Most Drug Studies Don't Help Docs Pick Best Treatment
The problem? Available meds ignored in favor of drugs in the pipeline, review finds
TUESDAY, March 9, 2010 (HealthDay News) -- Less than one-third of drug studies published in major medical journals answer the fundamental question of which of the range of available medications works best for a particular condition.
So concludes the first wide-scale look at so-called "comparative effectiveness" studies, where experts seek to determine which available medicine is likely to prove most cost-effective for patients. The findings are published in the March 10 issue of the Journal of the American Medical Association.
A focus on comparative effectiveness has been a hallmark of the federal government's attempts to gain the most from scarce health-care dollars, and in 2009 Congress earmarked over $1 billion for this type of research.
But the new report found that just 32 percent of the 328 drug studies reviewed involved comparisons of medicines that were currently available. The rest involved either drugs in development, or they pitted available drugs against no treatment or a placebo. The studies appeared in six of the leading medical journals between June 2008 and September 2009.
"Research on new therapies is critical for scientific advancement, but we also need data that will help doctors use existing therapies appropriately," study author Dr. Michael Hochman, of the Keck School of Medicine at the University of Southern California, explained in a news release from the Cambridge Health Alliance.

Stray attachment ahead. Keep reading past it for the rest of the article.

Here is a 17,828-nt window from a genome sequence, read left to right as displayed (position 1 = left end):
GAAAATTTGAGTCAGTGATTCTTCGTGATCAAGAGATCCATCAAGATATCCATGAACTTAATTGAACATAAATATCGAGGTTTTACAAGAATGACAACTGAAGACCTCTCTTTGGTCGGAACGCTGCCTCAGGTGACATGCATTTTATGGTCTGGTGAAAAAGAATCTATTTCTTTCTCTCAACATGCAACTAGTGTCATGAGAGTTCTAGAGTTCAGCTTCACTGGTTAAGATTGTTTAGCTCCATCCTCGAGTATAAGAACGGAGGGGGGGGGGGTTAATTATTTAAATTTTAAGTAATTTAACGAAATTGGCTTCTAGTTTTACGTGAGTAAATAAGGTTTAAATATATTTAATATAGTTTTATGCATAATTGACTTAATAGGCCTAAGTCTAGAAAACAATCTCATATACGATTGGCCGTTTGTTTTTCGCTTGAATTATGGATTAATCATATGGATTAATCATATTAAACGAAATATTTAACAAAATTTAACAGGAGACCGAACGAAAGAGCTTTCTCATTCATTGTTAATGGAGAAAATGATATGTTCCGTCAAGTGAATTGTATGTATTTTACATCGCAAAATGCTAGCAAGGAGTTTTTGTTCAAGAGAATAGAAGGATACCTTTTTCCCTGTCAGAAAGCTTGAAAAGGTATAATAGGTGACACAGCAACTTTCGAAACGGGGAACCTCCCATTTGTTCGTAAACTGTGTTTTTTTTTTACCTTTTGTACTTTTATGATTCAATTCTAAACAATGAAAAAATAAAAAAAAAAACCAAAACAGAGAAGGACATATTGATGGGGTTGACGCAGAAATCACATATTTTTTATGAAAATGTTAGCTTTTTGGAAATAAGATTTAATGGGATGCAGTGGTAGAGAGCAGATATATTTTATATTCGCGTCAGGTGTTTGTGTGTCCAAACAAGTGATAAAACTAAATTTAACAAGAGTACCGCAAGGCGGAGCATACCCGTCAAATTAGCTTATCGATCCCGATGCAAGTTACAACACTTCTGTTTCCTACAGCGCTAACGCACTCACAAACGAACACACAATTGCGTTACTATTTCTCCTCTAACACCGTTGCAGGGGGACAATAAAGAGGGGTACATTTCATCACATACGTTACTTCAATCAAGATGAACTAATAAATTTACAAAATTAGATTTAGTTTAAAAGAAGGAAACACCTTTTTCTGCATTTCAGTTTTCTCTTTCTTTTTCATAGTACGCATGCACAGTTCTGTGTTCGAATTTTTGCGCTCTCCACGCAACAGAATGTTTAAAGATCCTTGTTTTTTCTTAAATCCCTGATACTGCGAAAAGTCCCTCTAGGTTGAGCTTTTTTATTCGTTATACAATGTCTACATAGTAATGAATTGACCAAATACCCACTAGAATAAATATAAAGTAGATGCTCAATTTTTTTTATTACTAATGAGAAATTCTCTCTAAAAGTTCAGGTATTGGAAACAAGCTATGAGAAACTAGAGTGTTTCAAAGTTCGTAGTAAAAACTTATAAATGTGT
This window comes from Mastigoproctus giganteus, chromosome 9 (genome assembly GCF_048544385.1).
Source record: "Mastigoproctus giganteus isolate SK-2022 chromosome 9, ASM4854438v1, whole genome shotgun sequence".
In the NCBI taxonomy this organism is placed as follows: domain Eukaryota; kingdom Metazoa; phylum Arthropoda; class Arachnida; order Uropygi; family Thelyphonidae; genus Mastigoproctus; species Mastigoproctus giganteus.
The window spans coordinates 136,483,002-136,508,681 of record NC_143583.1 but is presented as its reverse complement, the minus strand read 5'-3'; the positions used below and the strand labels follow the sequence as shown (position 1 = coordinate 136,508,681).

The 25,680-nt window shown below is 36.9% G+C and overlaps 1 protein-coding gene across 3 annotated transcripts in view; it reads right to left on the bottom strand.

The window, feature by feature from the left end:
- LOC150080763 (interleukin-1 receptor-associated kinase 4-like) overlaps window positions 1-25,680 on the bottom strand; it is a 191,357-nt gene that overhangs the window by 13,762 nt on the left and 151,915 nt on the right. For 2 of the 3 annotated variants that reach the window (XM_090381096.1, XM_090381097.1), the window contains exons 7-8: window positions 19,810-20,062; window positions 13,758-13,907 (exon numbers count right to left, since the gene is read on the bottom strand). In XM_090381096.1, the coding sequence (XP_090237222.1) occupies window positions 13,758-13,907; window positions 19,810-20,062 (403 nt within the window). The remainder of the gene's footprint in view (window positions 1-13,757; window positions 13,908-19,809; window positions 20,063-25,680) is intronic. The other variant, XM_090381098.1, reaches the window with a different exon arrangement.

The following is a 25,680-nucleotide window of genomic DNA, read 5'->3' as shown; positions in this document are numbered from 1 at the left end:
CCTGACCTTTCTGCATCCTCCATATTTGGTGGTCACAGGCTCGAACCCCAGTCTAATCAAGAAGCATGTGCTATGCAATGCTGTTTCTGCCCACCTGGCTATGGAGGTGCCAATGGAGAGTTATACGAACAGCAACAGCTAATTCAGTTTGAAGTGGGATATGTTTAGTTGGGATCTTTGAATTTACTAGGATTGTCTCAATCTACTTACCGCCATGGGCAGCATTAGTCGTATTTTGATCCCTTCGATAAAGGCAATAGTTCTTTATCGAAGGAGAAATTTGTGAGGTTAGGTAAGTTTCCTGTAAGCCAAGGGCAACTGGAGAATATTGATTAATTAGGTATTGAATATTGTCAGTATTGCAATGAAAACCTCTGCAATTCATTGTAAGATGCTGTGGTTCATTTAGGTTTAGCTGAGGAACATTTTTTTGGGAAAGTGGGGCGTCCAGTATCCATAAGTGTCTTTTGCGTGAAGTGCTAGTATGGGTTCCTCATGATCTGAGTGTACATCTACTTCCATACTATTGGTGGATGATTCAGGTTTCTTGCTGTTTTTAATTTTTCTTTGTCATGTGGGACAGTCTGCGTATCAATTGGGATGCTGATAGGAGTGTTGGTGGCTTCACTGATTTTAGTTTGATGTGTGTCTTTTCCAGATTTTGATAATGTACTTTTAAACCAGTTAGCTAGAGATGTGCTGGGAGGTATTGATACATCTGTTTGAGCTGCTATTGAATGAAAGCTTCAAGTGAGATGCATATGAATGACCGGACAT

"We need research that addresses questions such as: Which of the more than 30 blood pressure medications on the market works best and in whom?" Hochman said. "Are certain diets and exercise regimens as good as medications for controlling cholesterol? Is it safe to aim for normal blood sugar levels when treating patients with diabetes? Such information is critical for day-to-day medical decision-making."
Relatively few studies (11 percent) compared an existing drug to non-pharmacological interventions (for example, exercise/diet or surgery) and less than one-third focused on different medication approaches (for example, achieving an optimal blood sugar level in patients with diabetes).
"Most of the comparative effectiveness studies we reviewed simply tested whether medication 'x' is better than medication 'y,' rather than addressing fundamental questions such as: How can we use this medication more effectively? When is this medication better than surgery? Which among two effective approaches is the safest?" senior author Dr. Danny McCormick, primary care physician at Cambridge Health Alliance and assistant professor of medicine at Harvard Medical School, said in the news release.
Only 19 percent of the studies reviewed focused on drug safety, and just 2 percent provided data on cost-effectiveness, which would be of great help to patients, physicians and public or private insurers, the researchers noted.
Why do so few drug studies involve available medicines? According to the authors, most such trials are funded by pharmaceutical companies, which are more interested in getting new, marketable products on drugstore shelves. In fact, 90 percent of comparative effectiveness studies were funded by non-industry sources, such as non-profit foundations or governmental agencies.
"Many of our nation's research priorities are driven by the pharmaceutical industry," said Hochman, an assistant professor of clinical medicine at Keck. "These companies, not surprisingly, focus most of their attention on new therapies. If we hope to increase the amount and improve the quality of comparative effectiveness studies, the funding will most likely need to come from government institutions."
There's more on comparative effectiveness research at the U.S. Department of Health and Human Services.